Brightest Idea

Your perfect business could be just a work sheet away.
3 min read

This story appears in the May 2001 issue of Entrepreneur. Subscribe »

Starting a business isn't rocket science. Of course, it's not easy to begin a business, but it's not as complicated nor as scary as many people think. It's a step-by-step common-sense procedure. So take it one step at a time.

First step: Figure out what you want to do. You may have several ideas you'd like to pursue, but assuming you only have the time and money to start one, it's decision time. Too hard to choose just one? Start whittling down your ideas with the work sheet below. Most important, make sure you're pursuing a business that's in line with how you live your life and what you want out of it. If things work out well, you could be in this business for a long time. So choose carefully.

Once you have your final idea, talk to people to find out what they think. Ask, "Would you buy (or use) this? How much would you pay?"

Understand that many around you will not encourage you to become an entrepreneur. Some will envy your courage; others will resent you for having the guts to actually do something. To succeed, you can't allow these naysayers to dissuade you, to stop your journey before it even begins.

One of the most common warnings you'll hear is about risk. Sure, starting a business is risky, but keep in mind, there's a difference between foolish risks and calculated ones. If you carefully consider what you're doing, get help when you need it and never stop asking questions, you can mitigate your risk.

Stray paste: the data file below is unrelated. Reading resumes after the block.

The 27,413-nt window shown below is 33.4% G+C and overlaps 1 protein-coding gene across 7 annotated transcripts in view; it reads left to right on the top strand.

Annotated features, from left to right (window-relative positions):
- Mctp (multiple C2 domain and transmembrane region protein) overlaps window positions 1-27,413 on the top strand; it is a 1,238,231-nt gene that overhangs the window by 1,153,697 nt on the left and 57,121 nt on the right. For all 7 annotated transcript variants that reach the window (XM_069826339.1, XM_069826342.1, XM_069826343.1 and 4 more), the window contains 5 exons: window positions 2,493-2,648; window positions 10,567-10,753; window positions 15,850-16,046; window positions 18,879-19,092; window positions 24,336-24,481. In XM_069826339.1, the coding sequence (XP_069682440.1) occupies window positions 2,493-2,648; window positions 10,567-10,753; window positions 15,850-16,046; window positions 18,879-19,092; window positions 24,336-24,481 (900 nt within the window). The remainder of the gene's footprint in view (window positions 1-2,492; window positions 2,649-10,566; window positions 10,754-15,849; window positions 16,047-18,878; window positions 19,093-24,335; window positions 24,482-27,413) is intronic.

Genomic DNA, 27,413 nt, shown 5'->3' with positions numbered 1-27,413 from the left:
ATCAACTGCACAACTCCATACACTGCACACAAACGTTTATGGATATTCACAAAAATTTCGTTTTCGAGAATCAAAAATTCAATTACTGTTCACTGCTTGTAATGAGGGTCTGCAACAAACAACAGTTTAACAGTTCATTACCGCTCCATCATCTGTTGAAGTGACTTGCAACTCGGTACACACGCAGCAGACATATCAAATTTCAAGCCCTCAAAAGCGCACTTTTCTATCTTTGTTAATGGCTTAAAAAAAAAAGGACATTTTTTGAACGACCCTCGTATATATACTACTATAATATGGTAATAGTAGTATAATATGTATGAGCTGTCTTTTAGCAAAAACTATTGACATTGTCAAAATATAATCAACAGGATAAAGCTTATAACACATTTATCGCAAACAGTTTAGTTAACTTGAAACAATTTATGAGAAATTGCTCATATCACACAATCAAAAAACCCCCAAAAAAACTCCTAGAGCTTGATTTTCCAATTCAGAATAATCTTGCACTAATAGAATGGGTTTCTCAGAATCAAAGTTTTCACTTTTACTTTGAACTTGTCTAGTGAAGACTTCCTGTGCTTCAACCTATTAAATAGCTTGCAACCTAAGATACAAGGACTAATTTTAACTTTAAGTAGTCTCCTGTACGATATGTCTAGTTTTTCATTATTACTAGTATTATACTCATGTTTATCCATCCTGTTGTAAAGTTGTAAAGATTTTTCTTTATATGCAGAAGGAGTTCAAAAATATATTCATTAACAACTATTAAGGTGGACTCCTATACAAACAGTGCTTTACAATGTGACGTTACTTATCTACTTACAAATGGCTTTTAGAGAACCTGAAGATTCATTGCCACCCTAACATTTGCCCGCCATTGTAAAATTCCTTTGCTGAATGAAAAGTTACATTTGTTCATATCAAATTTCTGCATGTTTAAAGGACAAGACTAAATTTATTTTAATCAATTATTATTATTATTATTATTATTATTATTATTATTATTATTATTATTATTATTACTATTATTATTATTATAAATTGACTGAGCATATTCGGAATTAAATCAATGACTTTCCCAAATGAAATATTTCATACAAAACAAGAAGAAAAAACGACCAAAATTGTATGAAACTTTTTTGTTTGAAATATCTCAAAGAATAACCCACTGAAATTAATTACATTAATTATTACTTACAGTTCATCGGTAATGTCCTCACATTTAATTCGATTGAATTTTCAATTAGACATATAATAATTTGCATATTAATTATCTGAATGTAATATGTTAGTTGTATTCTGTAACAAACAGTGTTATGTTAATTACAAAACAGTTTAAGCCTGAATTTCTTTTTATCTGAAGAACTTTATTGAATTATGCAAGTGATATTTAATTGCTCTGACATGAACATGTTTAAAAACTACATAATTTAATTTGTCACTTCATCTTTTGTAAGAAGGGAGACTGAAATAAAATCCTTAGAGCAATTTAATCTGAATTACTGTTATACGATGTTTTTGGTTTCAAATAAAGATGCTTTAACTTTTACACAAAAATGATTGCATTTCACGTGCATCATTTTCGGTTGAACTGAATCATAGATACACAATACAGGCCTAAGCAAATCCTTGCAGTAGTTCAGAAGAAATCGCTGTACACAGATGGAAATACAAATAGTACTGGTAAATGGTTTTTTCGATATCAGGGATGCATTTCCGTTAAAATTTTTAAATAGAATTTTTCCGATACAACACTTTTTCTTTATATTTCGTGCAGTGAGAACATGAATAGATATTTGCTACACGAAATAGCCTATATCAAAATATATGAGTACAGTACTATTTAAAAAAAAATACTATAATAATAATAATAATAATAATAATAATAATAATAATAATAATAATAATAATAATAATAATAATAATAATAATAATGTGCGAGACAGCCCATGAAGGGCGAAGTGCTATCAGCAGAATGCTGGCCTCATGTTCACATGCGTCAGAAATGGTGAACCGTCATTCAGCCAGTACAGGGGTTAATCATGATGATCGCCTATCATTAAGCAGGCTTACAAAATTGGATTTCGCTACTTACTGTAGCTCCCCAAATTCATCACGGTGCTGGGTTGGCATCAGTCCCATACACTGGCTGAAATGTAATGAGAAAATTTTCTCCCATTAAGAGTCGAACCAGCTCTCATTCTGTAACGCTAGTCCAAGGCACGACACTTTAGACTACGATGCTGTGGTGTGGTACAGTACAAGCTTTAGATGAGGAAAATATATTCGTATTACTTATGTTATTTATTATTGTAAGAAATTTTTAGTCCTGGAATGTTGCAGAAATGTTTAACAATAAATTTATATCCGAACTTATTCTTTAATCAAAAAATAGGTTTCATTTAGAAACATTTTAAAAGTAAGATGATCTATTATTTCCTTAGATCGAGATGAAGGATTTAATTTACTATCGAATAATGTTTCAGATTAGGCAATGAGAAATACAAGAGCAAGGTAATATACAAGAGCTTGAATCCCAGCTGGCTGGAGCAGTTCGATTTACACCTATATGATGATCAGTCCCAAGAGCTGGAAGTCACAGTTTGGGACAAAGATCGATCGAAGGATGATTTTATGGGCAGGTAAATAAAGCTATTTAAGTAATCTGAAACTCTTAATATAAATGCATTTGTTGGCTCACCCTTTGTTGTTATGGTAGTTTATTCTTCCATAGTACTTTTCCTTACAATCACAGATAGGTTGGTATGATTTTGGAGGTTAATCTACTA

You cannot allow the specter of risk to prevent you from going forward. Ask yourself, "What am I really risking?" Then assess the dangers. What are you giving up? What will you lose if things don't work out? Don't risk what you can't afford. Don't risk your home, your family or your health. Ask yourself, "If this doesn't work, will I be worse off than I am now?" If all you have to lose is some time, energy and money, then the risk is probably worth it.

Determining what you want to do is only the first step. You've still got a lot of homework to do, a lot of research in front of you. Most important: Do something. Don't sit back year after year and say, "This is the year I'm going to start my business." Make this the year you really start it.

Business Comparison Work Sheet

This form helps you compare prospective businesses with your personal objectives, experience and lifestyle. Assign each business a column number. Answer each question along the left-hand side of the form, assigning a rating of 1 to 3 for each question, with 3 being the strongest. Total each column after you've finished. The opportunities with the highest scores are the most suitable for you.

Rate your experience and background in relation to the business.
Does the business meet your investments goals?
Will the business meet your income goals?
Will the business generate sufficient profits?
Does your family feel comfortable with the business?
Will the business satisfy your sense of status?
Is the business compatible with your people skills?
Is good growth projected for the overall industry of the business?
Is the risk factor acceptable?
Does the business require long hours
Is the business location-sensitive?
Does the business fit your personal goals and objectives?
Does this business fit your professional skills?

Taken from Start Your Own Business (Entrepreneur Press, $24.95) by Rieva Lesonsky and the staff of Entrepreneur


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